NSW cancels Tcard project, and wants AUD 95 million back
The government is determined to go through court actionto recover AUD 95 million (EUR 57 million) of taxpayers' money, starting with theseizure of an AUD 10 million (EUR 6 million) performance bond. Last November,the State Government gave notice to ERG that it intended to terminate itscontract, citing years of delays. At that time ERG had been told that it had untilDecember 3, 2007 to produce a plan for completing the Tcard, or the contractwould end. ERG pleaded its case to the ticketing corporation and presented itwith a remediation plan, consisting in an "alternative low-risk" approach thatwould see the Tcard working within two years.
ERG claimed it would take until 2017 for another company to provide a smartcardif it was to be dumped. ERG said that in terminating the contract theGovernment had "more than likely just doubled the price of its next system". Oneof the issues in the project is Sydney's train fare system: it has more than 120fare products that have proved a nightmare to integrate. ERG blamed the poorcooperation with the NSW government for the failure of the project.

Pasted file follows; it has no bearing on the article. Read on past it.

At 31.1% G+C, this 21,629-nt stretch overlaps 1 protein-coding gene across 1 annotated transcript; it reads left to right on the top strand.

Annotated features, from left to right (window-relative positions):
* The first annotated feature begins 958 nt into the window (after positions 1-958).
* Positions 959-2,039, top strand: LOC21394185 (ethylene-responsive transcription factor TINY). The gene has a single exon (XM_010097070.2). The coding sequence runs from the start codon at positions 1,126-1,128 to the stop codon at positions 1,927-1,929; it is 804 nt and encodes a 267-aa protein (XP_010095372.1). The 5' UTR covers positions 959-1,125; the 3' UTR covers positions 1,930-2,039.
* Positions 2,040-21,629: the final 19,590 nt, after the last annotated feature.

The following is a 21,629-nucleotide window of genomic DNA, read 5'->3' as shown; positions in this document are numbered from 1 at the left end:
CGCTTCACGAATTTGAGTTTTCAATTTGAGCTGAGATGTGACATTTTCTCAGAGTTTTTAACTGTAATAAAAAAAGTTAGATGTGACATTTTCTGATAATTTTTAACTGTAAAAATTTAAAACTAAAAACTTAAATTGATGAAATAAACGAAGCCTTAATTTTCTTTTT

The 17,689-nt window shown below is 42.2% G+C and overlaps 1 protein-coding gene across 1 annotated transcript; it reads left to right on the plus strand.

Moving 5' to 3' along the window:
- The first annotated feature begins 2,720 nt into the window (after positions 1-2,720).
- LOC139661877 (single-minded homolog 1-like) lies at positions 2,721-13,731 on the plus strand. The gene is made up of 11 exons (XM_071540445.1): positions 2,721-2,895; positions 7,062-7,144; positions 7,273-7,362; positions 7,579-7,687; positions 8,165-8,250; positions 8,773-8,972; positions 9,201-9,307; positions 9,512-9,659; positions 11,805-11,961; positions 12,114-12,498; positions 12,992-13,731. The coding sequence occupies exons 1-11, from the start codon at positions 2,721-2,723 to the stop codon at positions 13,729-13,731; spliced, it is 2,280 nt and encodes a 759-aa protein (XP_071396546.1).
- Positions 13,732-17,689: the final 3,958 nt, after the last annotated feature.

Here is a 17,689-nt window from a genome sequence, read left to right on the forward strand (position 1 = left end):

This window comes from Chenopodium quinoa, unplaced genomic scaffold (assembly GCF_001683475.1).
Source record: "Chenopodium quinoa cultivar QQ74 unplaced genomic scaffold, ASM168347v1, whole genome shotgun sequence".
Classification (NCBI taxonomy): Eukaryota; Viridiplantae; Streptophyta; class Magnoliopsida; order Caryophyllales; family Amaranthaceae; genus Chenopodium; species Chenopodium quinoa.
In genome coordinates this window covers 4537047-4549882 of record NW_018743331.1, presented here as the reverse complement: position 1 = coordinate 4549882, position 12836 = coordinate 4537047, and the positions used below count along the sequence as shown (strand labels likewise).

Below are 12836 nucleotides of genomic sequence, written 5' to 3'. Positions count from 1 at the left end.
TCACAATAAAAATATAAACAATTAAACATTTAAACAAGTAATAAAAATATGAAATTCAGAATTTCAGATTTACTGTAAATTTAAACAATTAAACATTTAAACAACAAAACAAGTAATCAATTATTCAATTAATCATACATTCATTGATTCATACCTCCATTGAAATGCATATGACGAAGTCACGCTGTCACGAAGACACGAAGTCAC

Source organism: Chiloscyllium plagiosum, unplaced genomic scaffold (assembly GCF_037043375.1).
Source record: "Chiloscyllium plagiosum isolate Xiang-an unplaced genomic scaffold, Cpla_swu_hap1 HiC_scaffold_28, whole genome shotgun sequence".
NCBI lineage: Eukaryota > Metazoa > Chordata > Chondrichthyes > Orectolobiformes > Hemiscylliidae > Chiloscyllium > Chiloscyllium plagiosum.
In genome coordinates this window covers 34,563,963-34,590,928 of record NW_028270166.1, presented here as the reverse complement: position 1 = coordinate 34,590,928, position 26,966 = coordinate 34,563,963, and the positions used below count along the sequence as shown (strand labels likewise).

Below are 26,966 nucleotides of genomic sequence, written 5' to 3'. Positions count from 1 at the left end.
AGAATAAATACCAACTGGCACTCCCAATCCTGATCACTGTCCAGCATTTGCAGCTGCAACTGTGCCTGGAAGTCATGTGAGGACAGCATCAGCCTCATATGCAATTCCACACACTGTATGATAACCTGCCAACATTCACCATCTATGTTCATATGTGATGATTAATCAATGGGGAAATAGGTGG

"Ongoing delays, failures and the company's appalling project management haveleft the Government no choice," Transport Minister John Watkins said.The project has become a huge embarrassment for the State Government, whichpromised a transport smartcard would be ready for the Sydney Olympics, in 2000.The government now has to restart its search for a workable all-in-one cashlessticketing system for Sydney's ferries, buses and trains.
In Victoria, the Government said its AUD 500 million (EUR 300 million) publictransport smart card will not be affected by the situation in New South Wales,even if Melbourne's smartcard, myki, is also behind schedule (cf. SI #08-02). InVictoria, the Transport Ticketing Authority has a contractual relation with Kamco(Keane's consortium), of which ERG is a small subcontractor.
In Queensland, the smart card project is in roll-out phase (cf. SI #08-04).